ONLY 2 MONTHS TO PROFESSIONAL THEATRE   Leave a comment

   
     
The house lights come down–the tingling in my body starts–the footlights appear and after a few beats the whole house goes dark–I hear the swoosh of the curtain going up and I am tense–the stage is lit and my body relaxes and anticipates–the first actor speaks and I am THERE!

The first few strains of the overture start–how can your heart not rush hearing the opening chords of Gypsy, Mame, A Chorus Line, Carousel, South Pacific, Company, West Side Story or any new musical?

(Okay, so I don’t like walking into a theatre seeing the curtain up or a musical starting without an overture but the excitement isn’t any less.)

As much as I love movies live theatre affects me more. I go to the movies to escape–I go to the theatre to be challenged.

I have been going to the theatre for over 70 years now–I don’t remember the first show I saw–and there are moments that have been etched in my mind forever–Brando on stage in Streetcar, Shirley Booth calling for Sheba, Mae West in Diamond ‘Lil, the opening number of A Chorus Line, Richard Kiley singing The Impossible Dream as he is dying (and every time I hear it I cry!)–and the list goes on: Julie Harris touching my heart as Frankie in Member of the Wedding and touching my heart in another way in I Am A Camera, Kim Stanly, Geraldine Page, etc. I saw most, if not all of the greats, of the 40s, 50s and 60s, including the awesome second performance of Who’s Afraid Of Virginia Woolf?

In recent years there was the shock of the final curtain of W;T, the unexpected curtain line of act 1 in Proof, the joy of Hairspray, the music of Steven Sondheim, the writing of Three Women by Albee, the laughter and tears of Angels in America, the politics in Larry Kramer’s The Normal Heart–once again a never ending list.

The constant cry of theatre groups is “Where are the younger audiences, the future audiences, coming from?” There are so many parents who don’t go, have never seen, live theatre–they don’t know what they have missed or what their kids are missing.

I remember cutting school so that I could be at a matinee when it had an intermission and could walk in with the returning crowd as if I was a member of the audience. (And I’ve always loved ushers because I knew they knew I hadn’t bought a ticket!)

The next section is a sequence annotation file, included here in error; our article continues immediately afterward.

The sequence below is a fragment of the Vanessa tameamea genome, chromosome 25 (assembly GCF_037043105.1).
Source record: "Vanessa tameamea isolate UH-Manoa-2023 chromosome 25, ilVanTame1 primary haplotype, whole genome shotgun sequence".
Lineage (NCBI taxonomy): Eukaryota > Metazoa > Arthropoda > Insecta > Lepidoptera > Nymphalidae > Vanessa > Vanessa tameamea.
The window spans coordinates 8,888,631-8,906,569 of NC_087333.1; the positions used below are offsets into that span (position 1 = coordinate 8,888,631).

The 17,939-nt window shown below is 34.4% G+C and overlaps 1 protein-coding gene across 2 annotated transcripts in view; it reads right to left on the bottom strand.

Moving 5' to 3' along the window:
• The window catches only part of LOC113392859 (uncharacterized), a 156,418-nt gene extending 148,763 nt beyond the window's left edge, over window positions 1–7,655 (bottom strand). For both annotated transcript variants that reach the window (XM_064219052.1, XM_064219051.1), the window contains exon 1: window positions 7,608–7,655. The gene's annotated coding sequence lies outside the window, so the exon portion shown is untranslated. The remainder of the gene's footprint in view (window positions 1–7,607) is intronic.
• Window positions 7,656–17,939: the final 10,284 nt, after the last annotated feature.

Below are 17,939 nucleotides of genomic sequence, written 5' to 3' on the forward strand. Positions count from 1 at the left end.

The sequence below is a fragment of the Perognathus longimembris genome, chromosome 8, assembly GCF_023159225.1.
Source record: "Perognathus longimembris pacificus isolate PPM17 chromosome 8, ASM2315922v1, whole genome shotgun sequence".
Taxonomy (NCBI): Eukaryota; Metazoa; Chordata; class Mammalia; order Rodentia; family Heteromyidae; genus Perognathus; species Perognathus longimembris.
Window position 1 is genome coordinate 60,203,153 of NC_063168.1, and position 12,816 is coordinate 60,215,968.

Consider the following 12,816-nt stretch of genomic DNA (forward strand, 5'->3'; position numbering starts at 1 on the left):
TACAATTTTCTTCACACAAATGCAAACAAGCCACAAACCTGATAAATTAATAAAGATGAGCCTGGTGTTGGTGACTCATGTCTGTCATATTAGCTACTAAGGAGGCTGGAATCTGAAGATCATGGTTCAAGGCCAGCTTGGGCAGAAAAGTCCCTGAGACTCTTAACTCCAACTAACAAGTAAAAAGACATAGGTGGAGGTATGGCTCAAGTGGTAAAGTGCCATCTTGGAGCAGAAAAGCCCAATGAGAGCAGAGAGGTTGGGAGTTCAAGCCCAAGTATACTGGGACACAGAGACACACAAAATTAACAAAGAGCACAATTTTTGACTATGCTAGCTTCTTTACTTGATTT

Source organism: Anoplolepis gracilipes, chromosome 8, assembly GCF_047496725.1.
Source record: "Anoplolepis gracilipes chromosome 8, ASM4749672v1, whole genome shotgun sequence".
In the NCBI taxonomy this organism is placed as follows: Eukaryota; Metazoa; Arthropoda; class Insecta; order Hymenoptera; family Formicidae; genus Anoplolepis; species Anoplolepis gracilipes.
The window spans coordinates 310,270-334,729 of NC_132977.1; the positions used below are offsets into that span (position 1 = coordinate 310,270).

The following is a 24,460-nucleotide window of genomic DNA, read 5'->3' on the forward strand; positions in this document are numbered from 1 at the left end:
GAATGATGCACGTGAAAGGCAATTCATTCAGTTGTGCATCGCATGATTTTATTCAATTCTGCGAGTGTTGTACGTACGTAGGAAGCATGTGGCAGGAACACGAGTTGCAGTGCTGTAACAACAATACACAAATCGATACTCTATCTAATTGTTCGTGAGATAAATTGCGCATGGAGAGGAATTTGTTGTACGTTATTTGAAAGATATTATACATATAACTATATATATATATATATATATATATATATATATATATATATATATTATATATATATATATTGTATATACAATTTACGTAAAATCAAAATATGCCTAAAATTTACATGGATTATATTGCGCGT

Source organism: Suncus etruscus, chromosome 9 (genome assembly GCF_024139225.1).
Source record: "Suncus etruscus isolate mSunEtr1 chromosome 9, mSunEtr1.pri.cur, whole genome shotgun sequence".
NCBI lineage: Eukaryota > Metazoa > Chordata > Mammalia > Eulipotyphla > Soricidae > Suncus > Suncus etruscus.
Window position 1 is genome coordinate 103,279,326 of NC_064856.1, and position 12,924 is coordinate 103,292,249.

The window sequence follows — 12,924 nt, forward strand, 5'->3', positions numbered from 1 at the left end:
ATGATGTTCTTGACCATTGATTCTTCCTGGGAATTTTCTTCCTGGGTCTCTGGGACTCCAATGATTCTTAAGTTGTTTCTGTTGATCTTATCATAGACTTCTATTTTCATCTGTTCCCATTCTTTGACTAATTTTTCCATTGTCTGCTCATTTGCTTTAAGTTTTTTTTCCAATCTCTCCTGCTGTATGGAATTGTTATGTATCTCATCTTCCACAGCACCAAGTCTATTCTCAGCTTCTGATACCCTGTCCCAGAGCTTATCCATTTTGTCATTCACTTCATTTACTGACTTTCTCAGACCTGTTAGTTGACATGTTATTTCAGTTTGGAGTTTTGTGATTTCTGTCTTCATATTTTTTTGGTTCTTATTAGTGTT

I have always been in awe of the actor who not only has to memorize all those lines and where to be and what to do on stage but exposes him/her self to strangers. It was only later that I became aware of the ‘art’ of the set, costume and lighting designers, of what makes a production work on all of its aspects.If for no other reason I will stay and applaud all at the bows–they deserve it even when they or the plays aren’t the best. (Would/could you do what they do?)

The hardest part of being poor, for me, is that I don’t have the money to see road companies but,I got lucky 2 years ago and was hired to review Broadway touring companies and have so far seen 26 shows including: LesMiz, Billy Elliot, Rock of Ages, Jersey Boys, Wicked, Mamma Mia, Hair, Beauty and the Beast,South Pacific, Young Frankenstein just to name a few.

 
In October the new ‘season’ starts with “Sister Act”– keep an eye here for my reviews after they have been on broadwayshowbiz.com and conniescorner.com for a week–that is part of the agreement.

Children, teens, have to be exposed to theatre, professional theatre hopefully–it is as important an art as any other one. Adults have to support the theatre.

The costs may be high but the memories are priceless!

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Posted August 30, 2012 by greatmartin in Uncategorized

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